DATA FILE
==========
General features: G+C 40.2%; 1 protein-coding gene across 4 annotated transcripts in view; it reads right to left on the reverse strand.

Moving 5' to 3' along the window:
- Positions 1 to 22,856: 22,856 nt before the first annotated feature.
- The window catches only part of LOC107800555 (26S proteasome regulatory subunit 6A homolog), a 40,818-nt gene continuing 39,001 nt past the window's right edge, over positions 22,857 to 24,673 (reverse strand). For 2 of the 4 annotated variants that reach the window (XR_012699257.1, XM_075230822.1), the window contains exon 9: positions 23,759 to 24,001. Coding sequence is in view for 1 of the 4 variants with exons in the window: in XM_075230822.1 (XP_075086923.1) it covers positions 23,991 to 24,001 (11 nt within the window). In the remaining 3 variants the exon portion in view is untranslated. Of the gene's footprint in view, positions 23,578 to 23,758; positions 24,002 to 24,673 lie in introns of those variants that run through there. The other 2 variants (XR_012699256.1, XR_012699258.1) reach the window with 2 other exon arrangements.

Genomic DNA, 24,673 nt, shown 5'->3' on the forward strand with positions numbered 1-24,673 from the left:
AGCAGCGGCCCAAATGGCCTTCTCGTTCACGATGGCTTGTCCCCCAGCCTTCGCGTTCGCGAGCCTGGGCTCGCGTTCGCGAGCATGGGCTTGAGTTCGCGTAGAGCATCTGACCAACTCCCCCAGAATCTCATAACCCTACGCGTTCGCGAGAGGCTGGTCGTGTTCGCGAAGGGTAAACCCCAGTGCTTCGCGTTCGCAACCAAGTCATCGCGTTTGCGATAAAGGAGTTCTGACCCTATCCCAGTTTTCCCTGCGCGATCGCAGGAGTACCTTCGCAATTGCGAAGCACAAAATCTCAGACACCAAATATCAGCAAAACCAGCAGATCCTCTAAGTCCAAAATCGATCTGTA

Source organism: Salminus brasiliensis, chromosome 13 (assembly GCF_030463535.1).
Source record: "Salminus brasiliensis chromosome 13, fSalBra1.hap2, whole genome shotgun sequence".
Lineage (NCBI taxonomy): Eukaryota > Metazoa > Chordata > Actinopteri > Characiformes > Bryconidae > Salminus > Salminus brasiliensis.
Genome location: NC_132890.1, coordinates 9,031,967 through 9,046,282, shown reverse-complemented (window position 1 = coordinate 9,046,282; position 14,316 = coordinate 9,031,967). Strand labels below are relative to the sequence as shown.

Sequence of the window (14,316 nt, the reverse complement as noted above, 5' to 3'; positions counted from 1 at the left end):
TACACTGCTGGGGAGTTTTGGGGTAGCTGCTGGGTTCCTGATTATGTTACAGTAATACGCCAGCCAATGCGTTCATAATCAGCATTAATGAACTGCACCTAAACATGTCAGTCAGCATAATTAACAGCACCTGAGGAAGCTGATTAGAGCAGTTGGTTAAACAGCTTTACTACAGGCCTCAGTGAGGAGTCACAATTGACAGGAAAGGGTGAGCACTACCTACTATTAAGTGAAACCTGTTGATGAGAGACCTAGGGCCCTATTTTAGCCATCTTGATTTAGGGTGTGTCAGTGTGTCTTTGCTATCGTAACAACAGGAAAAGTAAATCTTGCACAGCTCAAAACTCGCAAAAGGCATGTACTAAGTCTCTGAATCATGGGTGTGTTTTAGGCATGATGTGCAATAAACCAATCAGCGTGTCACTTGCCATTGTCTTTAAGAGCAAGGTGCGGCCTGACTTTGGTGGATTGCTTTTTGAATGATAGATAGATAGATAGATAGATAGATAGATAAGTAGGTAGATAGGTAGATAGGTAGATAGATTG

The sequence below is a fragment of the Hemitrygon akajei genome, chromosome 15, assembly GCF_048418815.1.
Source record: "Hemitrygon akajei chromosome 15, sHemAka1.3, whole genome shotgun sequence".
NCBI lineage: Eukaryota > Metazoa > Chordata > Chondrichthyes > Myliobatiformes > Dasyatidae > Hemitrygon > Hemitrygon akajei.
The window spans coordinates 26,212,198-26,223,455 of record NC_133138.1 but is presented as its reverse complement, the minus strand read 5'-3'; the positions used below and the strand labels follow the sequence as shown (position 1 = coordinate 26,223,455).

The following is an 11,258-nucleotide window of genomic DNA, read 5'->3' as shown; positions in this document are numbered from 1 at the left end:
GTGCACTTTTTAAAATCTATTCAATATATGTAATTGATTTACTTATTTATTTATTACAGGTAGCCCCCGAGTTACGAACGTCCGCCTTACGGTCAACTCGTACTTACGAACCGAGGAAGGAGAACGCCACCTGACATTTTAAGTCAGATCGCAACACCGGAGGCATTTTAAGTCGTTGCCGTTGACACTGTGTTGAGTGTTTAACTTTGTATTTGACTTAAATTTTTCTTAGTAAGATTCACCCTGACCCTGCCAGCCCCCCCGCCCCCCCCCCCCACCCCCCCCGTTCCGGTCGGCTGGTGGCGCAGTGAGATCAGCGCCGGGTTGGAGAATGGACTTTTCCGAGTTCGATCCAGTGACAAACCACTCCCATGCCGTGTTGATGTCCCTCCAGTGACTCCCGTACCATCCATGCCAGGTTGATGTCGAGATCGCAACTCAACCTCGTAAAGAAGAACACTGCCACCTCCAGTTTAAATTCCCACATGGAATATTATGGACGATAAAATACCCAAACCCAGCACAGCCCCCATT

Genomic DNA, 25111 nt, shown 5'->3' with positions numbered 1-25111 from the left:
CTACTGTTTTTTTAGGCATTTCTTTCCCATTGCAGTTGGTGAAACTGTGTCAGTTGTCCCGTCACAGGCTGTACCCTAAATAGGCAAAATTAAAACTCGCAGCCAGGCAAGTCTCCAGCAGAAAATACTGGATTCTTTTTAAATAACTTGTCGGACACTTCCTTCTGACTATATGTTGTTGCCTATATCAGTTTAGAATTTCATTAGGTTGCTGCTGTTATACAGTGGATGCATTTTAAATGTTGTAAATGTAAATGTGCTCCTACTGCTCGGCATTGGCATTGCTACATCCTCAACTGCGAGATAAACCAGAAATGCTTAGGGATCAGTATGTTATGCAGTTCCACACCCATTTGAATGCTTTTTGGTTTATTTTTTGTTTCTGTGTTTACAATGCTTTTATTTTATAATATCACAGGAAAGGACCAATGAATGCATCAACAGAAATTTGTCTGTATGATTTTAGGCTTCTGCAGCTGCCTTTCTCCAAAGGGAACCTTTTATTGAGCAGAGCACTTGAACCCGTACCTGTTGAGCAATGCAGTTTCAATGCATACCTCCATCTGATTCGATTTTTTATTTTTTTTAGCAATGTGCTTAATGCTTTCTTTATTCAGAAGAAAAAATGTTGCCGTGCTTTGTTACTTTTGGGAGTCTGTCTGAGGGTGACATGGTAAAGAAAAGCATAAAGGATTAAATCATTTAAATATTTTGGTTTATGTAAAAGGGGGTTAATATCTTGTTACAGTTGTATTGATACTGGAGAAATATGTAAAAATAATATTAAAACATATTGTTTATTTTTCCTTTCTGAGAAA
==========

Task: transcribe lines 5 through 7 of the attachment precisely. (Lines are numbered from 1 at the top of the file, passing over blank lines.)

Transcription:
Genomic DNA, 24,673 nt, shown 5'->3' on the forward strand with positions numbered 1-24,673 from the left:
AGCAGCGGCCCAAATGGCCTTCTCGTTCACGATGGCTTGTCCCCCAGCCTTCGCGTTCGCGAGCCTGGGCTCGCGTTCGCGAGCATGGGCTTGAGTTCGCGTAGAGCATCTGACCAACTCCCCCAGAATCTCATAACCCTACGCGTTCGCGAGAGGCTGGTCGTGTTCGCGAAGGGTAAACCCCAGTGCTTCGCGTTCGCAACCAAGTCATCGCGTTTGCGATAAAGGAGTTCTGACCCTATCCCAGTTTTCCCTGCGCGATCGCAGGAGTACCTTCGCAATTGCGAAGCACAAAATCTCAGACACCAAATATCAGCAAAACCAGCAGATCCTCTAAGTCCAAAATCGATCTGTA

Source organism: Salminus brasiliensis, chromosome 13 (assembly GCF_030463535.1).